Problems That Led to the Wrongful Conviction of David Milgaard

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How to appropriately and fairly carry out criminal justice matters is something that every country struggles with. A major reason for this struggle is the fallibility of the justice system. It is acceptable to concede that the possibility of human error in every case and investigation may lead to a wrongful conviction. In the case of David Milgaard, however, Canada's Criminal Justice System not only erred, but failed grievously, resulting in millions of dollars wasted, in a loss of public confidence in the system, and most tragically, in the robbery of two decades of one man's life. Factors including, but not limited to, the social context at the time of the crime, the social perception of deviance, the influence of the media, and the …show more content…
As a result of these moral panics, it is extremely safe to label such individuals as those engaging in criminal activity.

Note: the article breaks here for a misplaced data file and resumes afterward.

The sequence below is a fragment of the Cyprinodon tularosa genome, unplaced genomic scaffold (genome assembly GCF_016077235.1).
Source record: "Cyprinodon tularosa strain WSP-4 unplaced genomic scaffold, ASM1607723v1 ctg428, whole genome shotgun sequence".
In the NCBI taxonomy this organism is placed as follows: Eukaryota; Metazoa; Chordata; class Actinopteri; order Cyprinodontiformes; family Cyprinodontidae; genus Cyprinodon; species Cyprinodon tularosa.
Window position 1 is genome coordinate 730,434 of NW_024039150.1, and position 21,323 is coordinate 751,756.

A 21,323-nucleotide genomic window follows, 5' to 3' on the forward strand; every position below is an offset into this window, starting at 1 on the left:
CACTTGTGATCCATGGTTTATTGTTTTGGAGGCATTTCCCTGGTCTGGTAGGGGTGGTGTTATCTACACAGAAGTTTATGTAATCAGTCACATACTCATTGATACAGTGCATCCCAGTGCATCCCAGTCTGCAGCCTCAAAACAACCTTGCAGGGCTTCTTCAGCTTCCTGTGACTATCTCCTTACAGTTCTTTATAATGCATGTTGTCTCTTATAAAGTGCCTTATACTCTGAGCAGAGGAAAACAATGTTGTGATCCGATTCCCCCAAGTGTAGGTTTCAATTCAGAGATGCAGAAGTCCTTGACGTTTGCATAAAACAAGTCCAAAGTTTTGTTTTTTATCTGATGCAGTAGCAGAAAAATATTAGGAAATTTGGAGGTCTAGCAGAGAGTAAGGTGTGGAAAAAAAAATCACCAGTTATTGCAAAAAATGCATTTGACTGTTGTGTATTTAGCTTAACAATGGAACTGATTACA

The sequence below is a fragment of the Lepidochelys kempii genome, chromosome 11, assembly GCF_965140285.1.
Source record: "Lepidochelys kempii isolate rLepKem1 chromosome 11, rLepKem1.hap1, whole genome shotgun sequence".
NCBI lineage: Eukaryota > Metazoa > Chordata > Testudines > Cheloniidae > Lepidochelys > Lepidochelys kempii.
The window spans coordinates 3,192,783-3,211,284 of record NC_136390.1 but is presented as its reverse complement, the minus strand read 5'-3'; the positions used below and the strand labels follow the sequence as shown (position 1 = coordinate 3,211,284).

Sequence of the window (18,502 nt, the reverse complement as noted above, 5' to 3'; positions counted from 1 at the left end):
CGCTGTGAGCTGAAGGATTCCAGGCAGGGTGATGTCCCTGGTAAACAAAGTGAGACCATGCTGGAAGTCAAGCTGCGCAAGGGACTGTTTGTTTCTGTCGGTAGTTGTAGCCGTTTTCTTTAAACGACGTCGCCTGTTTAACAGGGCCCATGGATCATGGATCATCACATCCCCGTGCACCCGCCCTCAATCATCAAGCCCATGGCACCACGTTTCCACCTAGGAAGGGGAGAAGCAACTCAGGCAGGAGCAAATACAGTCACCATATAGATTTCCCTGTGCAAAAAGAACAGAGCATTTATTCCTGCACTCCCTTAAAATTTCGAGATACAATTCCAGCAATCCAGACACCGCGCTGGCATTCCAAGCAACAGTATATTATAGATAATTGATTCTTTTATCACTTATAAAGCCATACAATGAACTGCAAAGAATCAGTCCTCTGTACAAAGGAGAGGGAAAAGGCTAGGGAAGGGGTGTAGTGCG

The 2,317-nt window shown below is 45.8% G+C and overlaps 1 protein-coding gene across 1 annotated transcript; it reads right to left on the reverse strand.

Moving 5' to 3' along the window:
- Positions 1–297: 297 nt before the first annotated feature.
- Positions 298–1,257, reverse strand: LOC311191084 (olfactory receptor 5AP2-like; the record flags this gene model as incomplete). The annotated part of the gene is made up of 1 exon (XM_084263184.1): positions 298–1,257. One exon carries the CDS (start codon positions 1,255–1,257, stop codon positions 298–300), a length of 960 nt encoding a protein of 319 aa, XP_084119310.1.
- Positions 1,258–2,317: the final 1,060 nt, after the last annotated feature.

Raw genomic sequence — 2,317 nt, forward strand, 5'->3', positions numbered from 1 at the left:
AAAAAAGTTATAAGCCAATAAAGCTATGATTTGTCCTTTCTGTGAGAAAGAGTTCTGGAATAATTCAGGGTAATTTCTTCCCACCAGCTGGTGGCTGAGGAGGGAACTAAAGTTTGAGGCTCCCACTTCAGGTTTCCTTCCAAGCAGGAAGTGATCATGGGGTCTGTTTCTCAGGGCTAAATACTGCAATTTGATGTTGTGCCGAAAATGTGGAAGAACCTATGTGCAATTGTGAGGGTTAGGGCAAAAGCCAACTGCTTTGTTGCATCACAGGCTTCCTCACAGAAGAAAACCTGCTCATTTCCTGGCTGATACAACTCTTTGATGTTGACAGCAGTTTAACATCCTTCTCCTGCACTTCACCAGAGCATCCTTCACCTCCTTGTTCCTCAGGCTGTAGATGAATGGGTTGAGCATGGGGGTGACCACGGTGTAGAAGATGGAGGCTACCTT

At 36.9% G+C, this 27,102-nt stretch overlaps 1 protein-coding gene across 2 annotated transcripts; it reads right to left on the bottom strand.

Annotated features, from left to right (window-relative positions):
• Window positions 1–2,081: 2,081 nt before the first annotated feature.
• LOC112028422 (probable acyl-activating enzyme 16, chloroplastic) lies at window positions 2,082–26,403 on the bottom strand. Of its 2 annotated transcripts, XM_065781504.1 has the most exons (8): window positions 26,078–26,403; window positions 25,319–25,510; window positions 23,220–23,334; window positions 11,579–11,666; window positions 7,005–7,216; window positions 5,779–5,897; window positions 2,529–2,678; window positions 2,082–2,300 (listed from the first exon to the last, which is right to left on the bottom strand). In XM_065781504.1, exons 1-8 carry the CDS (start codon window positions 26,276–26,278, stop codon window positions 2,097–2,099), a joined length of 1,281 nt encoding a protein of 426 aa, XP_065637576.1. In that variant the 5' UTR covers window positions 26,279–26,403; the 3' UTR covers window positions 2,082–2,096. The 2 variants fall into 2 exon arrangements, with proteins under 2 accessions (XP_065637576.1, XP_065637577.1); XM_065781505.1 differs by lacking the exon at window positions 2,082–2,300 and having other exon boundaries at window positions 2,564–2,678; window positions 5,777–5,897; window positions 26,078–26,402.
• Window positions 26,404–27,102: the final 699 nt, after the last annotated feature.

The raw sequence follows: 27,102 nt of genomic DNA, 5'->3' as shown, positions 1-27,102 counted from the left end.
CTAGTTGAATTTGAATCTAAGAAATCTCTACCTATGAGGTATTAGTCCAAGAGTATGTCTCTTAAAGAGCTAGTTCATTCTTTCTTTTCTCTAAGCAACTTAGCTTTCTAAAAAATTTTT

Labeling played an important role in the initial arrest of David Milgaard. Police officers, as members of society, often use character discrimination in identifying suspects. Unfortunately, the police likely began the investigation with a particular image of the suspect in mind, an image established by the elite members of society whom essentially determine what a deviant is. Regrettably, David Milgaard happened to fit the mold. The stigma that Milgaard would carry for next twenty-seven years of his life would be that of a rapist and murderer. The issue with labeling is that Milgaard felt no one would ever look at him in any other way than as a criminal. This was affirmed by the rejection of his final appeal to the Supreme Court of Canada. As a result, Milgaard attempted numerous times to escape prison and commit suicide; he felt as though society had given up on him. Ironically, his escape from prison was his only actual criminal act, but it led to an even greater public perception of his criminality. Even upon his release in April of 1992, he was not formally acquitted. (CBC/radio Canada) It was no until July, 1997, upon the discovery of new DNA evidence that cleared Milgaard's name, that he received an apology from the Saskatchewan government for his wrongful conviction and the label was removed (CBC/radio Canada). It was not until

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